Feasibility of integrating annual feed grains into established organic pasture

Project Overview

Project Type: Graduate Student
Funds awarded in 2012: $14,924.00
Projected End Date: 12/31/2014
Grant Recipient: University of New Hampshire
Region: Northeast
State: New Hampshire
Graduate Student:
Faculty Advisor:
Dr. Richard Smith
University of New Hampshire

Annual Reports


  • Agronomic: corn, soybeans, wheat
  • Animal Products: dairy


  • Crop Production: conservation tillage
  • Production Systems: agroecosystems, organic agriculture
  • Soil Management: organic matter, soil analysis, soil quality/health

    Proposal abstract:

    The purchase of organic feed grains represents a significant cost for organic dairy farmers in the Northeast and has led to increasing interest in on-farm production of grains. Organic feed grain production, however, often relies on intensive tillage for seed bed preparation and weed control, which can negatively impact soil quality. Intercropping annual feed grains with perennial pasture could reduce the need for intensive tillage, and may lessen the environmental impacts of organic dairy production and the need for purchased off-farm inputs. However, despite the potential benefits of intercropping systems, little is known about the agronomic, environmental, and economic effects of intercropping annual feed grains into established pasture under organic management. In this study we will examine several novel strategies for establishing feed grains into living legume-dominated perennial pasture within an organic dairy forage production system. The experiment will be established twice (in successive years) on four acres at the University of New Hampshire Organic Dairy Research Farm in Lee, NH. The experiment will consist of six cropping system treatments representing a gradient in tillage and intercropping intensity. Soil variables will be measured before, during, and after each growing season and will include soil organic matter; plant-available nitrogen; and soil moisture, temperature, and respiration. We will also measure crop populations, grain and silage yields, and weed abundance. Additionally, we will conduct a cost-benefit analysis of each cropping system, and develop an annual grain production plan.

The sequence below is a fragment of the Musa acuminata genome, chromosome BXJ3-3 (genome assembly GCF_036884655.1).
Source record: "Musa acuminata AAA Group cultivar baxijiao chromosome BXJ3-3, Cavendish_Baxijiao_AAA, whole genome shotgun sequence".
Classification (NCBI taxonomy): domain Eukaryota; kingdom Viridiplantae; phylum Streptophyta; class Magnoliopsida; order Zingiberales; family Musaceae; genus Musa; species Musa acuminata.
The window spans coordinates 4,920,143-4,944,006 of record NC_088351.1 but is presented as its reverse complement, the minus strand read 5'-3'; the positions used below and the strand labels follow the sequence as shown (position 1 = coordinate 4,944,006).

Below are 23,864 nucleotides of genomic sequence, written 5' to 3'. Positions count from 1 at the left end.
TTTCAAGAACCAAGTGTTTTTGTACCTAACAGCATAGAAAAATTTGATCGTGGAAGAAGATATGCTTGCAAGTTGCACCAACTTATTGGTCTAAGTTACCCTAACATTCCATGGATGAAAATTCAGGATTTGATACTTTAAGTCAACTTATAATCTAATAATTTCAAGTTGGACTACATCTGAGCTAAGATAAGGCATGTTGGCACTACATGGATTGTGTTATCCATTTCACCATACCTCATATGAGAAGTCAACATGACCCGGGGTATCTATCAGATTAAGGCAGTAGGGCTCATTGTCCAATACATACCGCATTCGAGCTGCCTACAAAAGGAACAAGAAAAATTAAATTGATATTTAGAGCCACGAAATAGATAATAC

Project objectives from proposal:

    Producing organic feed grains within certified organic pastureland presents unique challenges, which will require the development equally unique solutions. Through the accomplishment of the following strategic objectives, we aim to assess the benefits and limitations of the proposed intercropping systems (see Approach and Methods, below), and seek to mitigate potential obstacles that New England dairy farmers may encounter.
    In order to meet our overall objectives we will:
    1. Integrate a rotation of annual feed grains into a perennial legume pasture, and determine the optimal tillage system based upon crop yield, weed abundance, soil quality, and capital cost;
    2. Assess soil quality in response to the treatments, by using standard soil quality indicators, to determine how intercropping intensity affects soil properties—nitrogen availability, soil carbon, moisture, and organic matter—and microbial activity along the gradient of management intensity;
    3. Calculate overall crop yield and weed abundance, and examine how pasture-to-crop ratios affect weed suppression and interspecific competition; and
    4. Perform a cost-benefit analysis for each cropping system treatment, and develop a grain production management plan for best practices within organic pasture-based dairy forage systems.

    Any opinions, findings, conclusions, or recommendations expressed in this publication are those of the author(s) and do not necessarily reflect the view of the U.S. Department of Agriculture or SARE.